Start a PWA in an Android app #
Progressive Web Apps (PWA) are web applications that use app-like features to create high quality experiences that are fast, reliable, and engaging.
The web has incredible reach and offers powerful ways for users to discover new experiences. But users are also used to searching for applications in their operating system store. Those users are, in many cases, already familiar with the brand or service they're seeking and have a high level of intentionality that results in higher than average engagement metrics.
The Play Store is a store for Android apps, and developers often want to open their Progressive Web Apps from their Android apps.
Trusted Web Activity is an open standard that allows browsers to provide a fully web platform compatible container that renders PWAs inside an Android app. The feature is available in Chrome, and in development in Firefox Nightly.
Existing solutions were limited #
The limitation with Android WebView is that it's not intended as a browser replacement. The Android WebView is a developer tool for using web UI in an Android app and it doesn't provide complete access to modern web platform features such as contact picker, or filesystem, among others.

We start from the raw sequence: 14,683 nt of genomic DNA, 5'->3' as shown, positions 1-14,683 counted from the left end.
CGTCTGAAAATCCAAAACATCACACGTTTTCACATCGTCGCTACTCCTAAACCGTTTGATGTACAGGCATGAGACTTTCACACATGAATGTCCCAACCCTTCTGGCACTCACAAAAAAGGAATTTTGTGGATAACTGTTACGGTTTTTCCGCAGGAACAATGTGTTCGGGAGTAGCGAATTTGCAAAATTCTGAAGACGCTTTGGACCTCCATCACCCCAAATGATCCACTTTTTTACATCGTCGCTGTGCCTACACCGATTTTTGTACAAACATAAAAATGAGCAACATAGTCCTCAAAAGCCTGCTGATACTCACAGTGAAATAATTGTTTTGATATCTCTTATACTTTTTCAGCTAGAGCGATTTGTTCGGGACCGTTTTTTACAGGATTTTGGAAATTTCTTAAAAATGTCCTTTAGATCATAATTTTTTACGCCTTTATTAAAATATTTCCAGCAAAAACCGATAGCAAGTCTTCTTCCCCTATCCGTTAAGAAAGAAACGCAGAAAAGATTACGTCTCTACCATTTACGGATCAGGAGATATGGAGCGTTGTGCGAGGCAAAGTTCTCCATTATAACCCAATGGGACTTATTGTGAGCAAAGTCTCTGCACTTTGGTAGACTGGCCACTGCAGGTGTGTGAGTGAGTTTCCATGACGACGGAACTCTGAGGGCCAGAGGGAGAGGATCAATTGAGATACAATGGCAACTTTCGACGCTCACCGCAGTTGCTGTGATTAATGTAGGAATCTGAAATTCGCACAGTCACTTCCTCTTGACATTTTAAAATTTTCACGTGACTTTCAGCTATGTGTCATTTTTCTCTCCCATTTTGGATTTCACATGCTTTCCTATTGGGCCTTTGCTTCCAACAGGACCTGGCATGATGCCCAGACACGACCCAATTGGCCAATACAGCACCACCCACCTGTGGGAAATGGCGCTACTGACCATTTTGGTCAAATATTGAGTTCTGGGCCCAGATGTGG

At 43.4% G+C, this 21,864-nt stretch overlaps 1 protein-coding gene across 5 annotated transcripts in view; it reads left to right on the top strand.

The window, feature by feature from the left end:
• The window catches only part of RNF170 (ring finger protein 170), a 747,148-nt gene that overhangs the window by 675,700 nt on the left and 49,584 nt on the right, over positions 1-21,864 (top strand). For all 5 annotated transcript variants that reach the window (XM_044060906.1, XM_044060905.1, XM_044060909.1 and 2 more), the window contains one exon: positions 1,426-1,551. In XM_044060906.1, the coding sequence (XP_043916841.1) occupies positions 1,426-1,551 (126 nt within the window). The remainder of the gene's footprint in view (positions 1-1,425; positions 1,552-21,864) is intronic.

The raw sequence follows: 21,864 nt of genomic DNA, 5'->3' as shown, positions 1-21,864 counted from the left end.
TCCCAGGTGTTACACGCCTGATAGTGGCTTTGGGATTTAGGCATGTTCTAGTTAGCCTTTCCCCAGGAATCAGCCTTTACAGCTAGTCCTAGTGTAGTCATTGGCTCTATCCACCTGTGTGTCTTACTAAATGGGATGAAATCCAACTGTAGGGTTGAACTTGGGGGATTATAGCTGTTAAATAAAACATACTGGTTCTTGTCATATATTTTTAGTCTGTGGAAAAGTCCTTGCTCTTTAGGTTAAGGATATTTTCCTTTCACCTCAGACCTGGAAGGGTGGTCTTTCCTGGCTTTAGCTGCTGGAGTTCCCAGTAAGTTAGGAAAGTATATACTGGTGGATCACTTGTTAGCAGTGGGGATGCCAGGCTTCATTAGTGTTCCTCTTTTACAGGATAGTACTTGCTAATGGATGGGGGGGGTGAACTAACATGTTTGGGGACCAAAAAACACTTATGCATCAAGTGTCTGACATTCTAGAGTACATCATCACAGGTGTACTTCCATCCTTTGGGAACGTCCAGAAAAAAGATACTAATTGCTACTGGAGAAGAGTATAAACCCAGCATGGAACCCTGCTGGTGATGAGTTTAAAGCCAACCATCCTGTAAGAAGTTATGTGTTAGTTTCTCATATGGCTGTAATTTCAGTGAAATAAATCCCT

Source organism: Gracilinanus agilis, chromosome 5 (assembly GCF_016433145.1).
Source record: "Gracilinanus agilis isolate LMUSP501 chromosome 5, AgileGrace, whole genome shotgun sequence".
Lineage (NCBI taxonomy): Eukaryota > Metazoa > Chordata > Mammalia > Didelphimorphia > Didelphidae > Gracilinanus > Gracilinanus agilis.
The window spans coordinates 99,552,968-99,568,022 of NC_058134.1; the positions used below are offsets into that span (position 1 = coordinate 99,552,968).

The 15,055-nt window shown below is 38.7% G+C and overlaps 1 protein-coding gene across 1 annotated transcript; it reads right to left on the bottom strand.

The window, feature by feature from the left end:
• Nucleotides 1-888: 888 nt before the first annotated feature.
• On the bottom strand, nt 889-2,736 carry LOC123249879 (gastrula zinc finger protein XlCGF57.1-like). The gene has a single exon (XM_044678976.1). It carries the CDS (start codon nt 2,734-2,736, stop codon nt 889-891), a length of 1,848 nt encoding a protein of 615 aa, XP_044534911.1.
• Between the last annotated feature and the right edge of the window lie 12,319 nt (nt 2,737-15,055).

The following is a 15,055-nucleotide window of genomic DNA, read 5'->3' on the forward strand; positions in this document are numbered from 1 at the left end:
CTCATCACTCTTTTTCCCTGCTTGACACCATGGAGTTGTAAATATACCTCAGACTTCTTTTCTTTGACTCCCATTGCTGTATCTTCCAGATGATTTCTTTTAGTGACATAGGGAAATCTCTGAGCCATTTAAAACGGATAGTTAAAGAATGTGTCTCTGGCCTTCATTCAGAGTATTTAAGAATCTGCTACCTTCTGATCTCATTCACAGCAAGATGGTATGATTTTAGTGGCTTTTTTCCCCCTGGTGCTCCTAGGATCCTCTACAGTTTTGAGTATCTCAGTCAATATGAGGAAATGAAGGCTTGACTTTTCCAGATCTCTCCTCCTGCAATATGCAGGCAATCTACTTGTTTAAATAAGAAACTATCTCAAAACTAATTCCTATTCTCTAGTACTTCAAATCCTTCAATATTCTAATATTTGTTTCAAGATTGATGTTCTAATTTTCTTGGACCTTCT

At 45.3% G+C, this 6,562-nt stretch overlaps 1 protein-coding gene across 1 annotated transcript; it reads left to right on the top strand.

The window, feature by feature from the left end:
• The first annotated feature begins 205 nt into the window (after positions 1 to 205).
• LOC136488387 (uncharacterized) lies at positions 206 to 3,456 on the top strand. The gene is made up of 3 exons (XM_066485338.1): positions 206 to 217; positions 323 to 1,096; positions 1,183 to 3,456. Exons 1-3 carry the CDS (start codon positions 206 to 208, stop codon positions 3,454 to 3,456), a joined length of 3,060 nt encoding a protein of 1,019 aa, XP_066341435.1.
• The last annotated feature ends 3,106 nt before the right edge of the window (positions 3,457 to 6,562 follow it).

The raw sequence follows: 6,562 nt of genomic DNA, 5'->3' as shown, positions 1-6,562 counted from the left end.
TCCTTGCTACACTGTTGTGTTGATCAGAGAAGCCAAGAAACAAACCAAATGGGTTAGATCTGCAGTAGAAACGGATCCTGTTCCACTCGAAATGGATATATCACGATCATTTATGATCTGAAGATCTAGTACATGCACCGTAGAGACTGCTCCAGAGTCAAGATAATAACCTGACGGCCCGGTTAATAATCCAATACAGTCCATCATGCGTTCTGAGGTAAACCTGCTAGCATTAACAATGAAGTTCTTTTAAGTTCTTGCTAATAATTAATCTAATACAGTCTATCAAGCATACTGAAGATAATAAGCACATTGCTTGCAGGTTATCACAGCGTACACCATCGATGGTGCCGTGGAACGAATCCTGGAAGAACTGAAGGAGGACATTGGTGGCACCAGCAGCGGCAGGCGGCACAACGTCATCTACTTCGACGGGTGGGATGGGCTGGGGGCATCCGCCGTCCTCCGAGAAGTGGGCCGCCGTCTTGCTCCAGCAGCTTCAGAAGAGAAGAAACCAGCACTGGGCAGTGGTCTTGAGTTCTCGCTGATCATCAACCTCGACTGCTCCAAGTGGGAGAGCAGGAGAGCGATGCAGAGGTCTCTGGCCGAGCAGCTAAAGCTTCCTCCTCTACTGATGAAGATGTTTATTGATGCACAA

Cordova was designed to augment the shortcomings of WebView, but the APIs are then limited to the Cordova environment. That means you need to maintain an additional codebase for using Cordova APIs for your Android app, separate from your PWA on the open web.
In addition, feature discoverability often doesn't always work as expected and compatibility issues between Android versions and OEMs can also be a problem. When using one of those solutions, developers need additional quality assurance processes and incur an extra development cost to detect and create workarounds.
Trusted Web Activity is a new container for Web apps on Android #
Developers can now use a Trusted Web Activity as a container to include a PWA as a launch activity for an Android app. The technology leverages the browser to render the PWA in full screen, ensuring the Trusted Web Activity has the same compatibility with the Web Platform features and APIs that the underlying browser does. There are also open source utilities to make implementing an Android app using a Trusted Web Activity even easier.